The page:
Violence, Psychology, and Toy Dolls

Gamasutra just published an article I wrote about violence, psychology, and video games. It’s called Kill Polygon, Kill. I opened the article with a description of a time I beat up my best friend in fourth grade because he wanted to take one of my Star Wars dolls.

I remember being especially disturbed after that happened. It was the last time I ever saw him, and he had wanted the doll as a keepsake of the short time we spent together. He had moved to Fresno only a year earlier and he was already leaving again.


I didn’t really understand what was happening with his leaving, trying to internalize the idea of another person just not being around anymore was hard for my young brain. It didn’t seem real. But seeing the plastic doll in his hand as he walked out was something I immediately understood and didn’t want to accept. There was still room to barter with the idea his being in another state. The distance was abstract. It felt like something a parent could have taken care of with a car or an adult conversation with some ticket salesman. I didn’t want to lose him, and I didn’t really think I was.

But when he took the doll, the idea of something being lost was urgent and I didn’t want it to happen. I didn’t know what else to do, and I didn’t have time to think anything through. So my ten year-old gut told me to fight. And to my shame, it was to fight my friend so that I could keep a plastic doll.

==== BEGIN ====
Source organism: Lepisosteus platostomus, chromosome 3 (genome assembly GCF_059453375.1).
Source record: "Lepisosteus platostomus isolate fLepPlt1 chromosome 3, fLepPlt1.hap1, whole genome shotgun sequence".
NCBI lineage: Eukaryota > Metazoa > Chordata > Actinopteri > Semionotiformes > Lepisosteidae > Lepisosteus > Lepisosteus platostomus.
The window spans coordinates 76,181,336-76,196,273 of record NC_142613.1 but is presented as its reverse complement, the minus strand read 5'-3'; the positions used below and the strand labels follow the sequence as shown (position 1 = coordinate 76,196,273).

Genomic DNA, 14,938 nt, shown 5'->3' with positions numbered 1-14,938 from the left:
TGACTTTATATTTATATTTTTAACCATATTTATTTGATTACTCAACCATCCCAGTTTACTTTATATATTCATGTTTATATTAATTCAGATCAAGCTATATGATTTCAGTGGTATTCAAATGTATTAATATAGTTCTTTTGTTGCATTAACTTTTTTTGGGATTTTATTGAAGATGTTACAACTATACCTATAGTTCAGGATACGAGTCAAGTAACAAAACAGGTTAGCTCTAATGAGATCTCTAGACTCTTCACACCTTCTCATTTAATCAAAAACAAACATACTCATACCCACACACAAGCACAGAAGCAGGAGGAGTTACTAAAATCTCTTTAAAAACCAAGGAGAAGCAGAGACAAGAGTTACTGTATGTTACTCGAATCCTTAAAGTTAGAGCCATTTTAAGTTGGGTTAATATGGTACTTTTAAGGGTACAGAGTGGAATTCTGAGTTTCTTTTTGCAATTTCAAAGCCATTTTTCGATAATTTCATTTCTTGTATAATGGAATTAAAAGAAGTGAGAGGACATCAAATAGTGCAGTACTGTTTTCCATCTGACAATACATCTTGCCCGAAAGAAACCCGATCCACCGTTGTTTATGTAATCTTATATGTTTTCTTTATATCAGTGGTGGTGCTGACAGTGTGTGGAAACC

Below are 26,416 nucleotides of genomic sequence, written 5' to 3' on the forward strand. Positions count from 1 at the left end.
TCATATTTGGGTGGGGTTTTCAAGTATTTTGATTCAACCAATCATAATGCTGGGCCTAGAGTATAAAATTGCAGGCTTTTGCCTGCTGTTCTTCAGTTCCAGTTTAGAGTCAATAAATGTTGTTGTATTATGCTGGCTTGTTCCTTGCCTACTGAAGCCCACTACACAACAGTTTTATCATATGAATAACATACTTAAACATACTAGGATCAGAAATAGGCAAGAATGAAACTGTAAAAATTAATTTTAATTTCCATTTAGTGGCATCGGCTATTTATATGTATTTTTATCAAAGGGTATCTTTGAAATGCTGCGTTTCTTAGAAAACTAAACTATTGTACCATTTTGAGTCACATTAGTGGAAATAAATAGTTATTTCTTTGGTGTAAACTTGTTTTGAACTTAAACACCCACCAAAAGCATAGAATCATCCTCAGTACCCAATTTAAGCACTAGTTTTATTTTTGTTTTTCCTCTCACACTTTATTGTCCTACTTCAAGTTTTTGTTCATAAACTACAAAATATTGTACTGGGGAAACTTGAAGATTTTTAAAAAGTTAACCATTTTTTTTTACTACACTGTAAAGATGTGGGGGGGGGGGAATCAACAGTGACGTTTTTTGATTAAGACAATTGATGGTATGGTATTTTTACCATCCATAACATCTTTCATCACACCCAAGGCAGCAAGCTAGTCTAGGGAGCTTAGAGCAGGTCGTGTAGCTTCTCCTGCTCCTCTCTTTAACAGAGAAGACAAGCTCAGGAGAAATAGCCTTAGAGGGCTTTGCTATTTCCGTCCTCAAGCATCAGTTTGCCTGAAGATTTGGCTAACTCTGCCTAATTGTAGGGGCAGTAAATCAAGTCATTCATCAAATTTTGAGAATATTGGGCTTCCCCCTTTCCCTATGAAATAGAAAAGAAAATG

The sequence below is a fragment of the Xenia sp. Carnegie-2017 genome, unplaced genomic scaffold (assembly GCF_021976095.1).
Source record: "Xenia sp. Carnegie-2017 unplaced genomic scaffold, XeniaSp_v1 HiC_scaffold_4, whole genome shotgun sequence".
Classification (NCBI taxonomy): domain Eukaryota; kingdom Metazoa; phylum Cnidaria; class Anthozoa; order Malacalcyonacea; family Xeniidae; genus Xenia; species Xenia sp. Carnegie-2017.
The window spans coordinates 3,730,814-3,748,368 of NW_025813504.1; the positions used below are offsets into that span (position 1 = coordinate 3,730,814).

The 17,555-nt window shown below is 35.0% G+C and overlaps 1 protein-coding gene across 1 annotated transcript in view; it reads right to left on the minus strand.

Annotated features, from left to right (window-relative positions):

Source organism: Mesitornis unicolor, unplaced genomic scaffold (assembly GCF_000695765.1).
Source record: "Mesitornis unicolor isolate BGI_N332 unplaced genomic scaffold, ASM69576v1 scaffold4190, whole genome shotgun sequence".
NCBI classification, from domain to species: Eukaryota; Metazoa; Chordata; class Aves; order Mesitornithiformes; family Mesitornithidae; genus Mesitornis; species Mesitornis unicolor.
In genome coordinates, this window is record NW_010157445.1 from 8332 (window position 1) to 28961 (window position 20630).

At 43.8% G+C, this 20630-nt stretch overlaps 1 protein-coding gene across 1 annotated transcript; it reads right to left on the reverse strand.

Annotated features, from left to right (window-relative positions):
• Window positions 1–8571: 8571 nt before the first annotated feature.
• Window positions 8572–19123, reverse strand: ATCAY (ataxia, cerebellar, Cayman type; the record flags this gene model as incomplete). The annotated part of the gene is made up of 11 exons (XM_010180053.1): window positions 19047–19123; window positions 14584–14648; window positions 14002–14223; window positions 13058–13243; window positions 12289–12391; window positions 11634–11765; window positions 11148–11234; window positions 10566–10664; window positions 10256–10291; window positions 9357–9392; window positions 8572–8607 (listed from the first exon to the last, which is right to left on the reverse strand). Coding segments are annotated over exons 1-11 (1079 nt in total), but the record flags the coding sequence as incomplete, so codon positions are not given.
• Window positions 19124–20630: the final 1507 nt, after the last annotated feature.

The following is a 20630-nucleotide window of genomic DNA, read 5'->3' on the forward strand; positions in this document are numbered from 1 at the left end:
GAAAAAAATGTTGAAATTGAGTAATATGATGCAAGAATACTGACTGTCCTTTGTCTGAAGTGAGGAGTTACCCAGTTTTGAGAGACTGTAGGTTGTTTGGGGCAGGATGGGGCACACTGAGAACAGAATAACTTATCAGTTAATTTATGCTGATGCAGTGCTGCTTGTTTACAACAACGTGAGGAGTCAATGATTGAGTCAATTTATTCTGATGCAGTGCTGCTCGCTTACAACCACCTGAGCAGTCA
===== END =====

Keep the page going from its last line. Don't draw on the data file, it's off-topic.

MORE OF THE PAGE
It’s hard for me to imagine that instinct came from exposure to Looney Tunes and Lethal Weapon. And it’s hard to imagine a culture that disallows creative expression where those angry and irrational fringes can be explored.


One thought on “Violence, Psychology, and Toy Dolls

  1. It’s interesting how violence can scar people in different ways.

    We can be scarred by having violence done to others we know and/or love. We can be scarred by violence done to ourselves, as the nightly news reveals. And we can be scarred by our violence toward others.

    The last is never really talked about, and yet I would be surprised if there is an individual alive who hasn’t had just that experience.

    Your story reminded me of a time many years ago, when for some petty reason that I cannot remember, I threw a rock that struck my cousin just over her eye. I remember the bleeding, the screaming, and the crying. And my cousin was not the only one doing the last two. I remember my profuse apologies, my heartfelt disgust at myself.

    I don’t know how it affects my cousin to this day. It’s not something I feel comfortable asking about, partially because I know how it affected me.

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